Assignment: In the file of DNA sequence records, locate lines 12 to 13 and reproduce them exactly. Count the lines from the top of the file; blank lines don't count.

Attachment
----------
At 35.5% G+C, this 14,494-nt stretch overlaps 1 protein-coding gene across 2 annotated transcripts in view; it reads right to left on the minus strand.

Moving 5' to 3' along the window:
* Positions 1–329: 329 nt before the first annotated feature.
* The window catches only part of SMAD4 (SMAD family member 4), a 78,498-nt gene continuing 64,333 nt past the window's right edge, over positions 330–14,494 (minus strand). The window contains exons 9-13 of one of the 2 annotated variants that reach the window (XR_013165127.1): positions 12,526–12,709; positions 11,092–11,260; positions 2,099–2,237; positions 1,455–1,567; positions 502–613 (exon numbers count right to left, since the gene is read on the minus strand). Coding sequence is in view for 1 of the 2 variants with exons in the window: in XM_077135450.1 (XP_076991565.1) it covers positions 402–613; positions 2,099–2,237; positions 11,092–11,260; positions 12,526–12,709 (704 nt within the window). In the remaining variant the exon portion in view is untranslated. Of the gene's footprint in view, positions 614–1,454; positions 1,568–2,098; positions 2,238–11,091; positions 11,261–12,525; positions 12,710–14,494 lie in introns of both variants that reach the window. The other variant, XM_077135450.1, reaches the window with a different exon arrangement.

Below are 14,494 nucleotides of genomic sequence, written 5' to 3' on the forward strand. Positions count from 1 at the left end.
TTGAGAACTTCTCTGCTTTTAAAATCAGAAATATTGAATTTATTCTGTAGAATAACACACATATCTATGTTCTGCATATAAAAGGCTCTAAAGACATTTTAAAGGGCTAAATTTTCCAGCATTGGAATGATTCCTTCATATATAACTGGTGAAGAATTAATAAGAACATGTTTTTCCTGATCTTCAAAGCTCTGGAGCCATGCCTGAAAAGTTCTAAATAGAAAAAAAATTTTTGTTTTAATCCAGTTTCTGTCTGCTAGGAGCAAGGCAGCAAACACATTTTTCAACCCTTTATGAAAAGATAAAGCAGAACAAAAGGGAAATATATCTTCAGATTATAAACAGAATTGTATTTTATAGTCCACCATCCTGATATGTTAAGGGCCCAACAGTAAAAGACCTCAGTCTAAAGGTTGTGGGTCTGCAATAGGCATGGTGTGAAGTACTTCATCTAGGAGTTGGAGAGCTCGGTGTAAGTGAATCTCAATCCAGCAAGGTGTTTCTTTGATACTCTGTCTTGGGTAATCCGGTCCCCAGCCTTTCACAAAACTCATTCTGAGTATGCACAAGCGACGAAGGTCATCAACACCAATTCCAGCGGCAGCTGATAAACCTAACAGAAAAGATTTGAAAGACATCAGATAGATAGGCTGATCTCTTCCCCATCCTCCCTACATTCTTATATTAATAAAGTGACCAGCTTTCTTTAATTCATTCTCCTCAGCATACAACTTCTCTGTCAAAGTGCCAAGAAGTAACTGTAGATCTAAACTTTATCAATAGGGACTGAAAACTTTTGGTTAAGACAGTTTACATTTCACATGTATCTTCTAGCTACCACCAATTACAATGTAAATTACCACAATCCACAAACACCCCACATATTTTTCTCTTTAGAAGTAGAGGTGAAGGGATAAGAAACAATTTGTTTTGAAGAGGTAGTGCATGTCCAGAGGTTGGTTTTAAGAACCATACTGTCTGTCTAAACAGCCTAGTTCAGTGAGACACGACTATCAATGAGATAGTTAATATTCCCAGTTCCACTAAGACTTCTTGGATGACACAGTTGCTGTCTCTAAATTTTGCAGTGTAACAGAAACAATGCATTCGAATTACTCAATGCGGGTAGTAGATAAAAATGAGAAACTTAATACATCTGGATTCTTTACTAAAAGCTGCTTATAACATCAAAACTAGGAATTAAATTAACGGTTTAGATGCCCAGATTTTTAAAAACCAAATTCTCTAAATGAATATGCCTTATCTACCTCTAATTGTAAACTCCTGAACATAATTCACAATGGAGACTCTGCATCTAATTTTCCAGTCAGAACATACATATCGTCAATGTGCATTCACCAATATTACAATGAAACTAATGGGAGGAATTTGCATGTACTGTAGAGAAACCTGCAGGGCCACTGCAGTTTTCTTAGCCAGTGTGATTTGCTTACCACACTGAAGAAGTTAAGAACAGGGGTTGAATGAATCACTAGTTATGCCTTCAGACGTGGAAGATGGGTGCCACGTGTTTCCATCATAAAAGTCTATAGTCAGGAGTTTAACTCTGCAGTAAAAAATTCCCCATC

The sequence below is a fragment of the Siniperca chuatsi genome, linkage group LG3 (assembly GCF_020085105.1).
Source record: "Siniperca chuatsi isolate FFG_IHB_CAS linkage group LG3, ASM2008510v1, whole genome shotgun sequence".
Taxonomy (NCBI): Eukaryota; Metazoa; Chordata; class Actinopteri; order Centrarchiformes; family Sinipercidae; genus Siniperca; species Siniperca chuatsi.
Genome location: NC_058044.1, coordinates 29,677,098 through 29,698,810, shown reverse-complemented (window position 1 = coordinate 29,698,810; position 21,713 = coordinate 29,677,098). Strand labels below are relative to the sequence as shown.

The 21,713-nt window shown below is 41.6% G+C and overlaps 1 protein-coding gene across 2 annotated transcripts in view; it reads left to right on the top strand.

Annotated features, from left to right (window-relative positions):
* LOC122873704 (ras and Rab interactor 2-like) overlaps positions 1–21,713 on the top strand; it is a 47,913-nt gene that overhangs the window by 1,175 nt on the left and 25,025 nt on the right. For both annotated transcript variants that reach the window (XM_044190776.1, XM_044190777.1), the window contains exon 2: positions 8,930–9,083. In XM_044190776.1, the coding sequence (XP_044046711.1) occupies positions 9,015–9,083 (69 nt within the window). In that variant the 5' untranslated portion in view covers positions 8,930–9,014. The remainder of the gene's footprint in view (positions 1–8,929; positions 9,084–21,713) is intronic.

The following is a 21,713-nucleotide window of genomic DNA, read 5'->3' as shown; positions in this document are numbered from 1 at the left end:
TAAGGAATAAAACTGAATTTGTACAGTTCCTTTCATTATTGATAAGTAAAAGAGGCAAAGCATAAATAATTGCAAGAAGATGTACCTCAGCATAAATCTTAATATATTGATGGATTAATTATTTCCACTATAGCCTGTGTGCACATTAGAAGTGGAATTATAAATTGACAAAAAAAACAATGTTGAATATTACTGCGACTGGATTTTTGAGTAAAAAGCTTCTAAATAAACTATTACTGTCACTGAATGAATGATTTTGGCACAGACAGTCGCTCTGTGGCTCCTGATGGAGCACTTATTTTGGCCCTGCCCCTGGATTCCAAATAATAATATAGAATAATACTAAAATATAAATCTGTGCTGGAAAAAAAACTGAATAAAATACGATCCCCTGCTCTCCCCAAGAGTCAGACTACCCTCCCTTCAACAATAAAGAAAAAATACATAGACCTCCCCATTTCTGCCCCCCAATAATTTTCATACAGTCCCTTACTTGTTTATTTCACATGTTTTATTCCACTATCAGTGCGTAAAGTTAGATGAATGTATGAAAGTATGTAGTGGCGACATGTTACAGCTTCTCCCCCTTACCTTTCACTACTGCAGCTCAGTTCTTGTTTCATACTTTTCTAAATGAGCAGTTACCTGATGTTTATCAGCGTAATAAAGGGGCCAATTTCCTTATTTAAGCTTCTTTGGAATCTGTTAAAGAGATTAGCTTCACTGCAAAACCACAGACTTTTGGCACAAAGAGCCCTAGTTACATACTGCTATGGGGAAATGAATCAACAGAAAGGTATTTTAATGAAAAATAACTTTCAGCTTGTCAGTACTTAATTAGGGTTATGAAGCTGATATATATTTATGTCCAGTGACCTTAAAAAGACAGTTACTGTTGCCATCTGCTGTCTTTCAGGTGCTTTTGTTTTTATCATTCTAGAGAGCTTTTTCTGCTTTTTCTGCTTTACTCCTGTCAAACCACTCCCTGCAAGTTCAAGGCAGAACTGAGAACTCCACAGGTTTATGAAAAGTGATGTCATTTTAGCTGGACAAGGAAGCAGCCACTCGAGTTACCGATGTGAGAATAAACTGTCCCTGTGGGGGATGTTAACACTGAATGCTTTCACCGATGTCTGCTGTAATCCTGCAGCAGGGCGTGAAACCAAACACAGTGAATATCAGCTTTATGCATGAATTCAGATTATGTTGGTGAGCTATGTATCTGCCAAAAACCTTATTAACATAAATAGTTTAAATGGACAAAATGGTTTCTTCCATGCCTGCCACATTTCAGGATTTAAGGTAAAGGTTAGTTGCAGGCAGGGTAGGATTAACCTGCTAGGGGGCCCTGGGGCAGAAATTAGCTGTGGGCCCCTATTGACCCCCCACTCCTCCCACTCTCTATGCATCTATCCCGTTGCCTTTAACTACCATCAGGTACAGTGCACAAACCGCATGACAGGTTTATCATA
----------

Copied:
Annotated features, from left to right (window-relative positions):
* LOC122873704 (ras and Rab interactor 2-like) overlaps positions 1–21,713 on the top strand; it is a 47,913-nt gene that overhangs the window by 1,175 nt on the left and 25,025 nt on the right. For both annotated transcript variants that reach the window (XM_044190776.1, XM_044190777.1), the window contains exon 2: positions 8,930–9,083. In XM_044190776.1, the coding sequence (XP_044046711.1) occupies positions 9,015–9,083 (69 nt within the window). In that variant the 5' untranslated portion in view covers positions 8,930–9,014. The remainder of the gene's footprint in view (positions 1–8,929; positions 9,084–21,713) is intronic.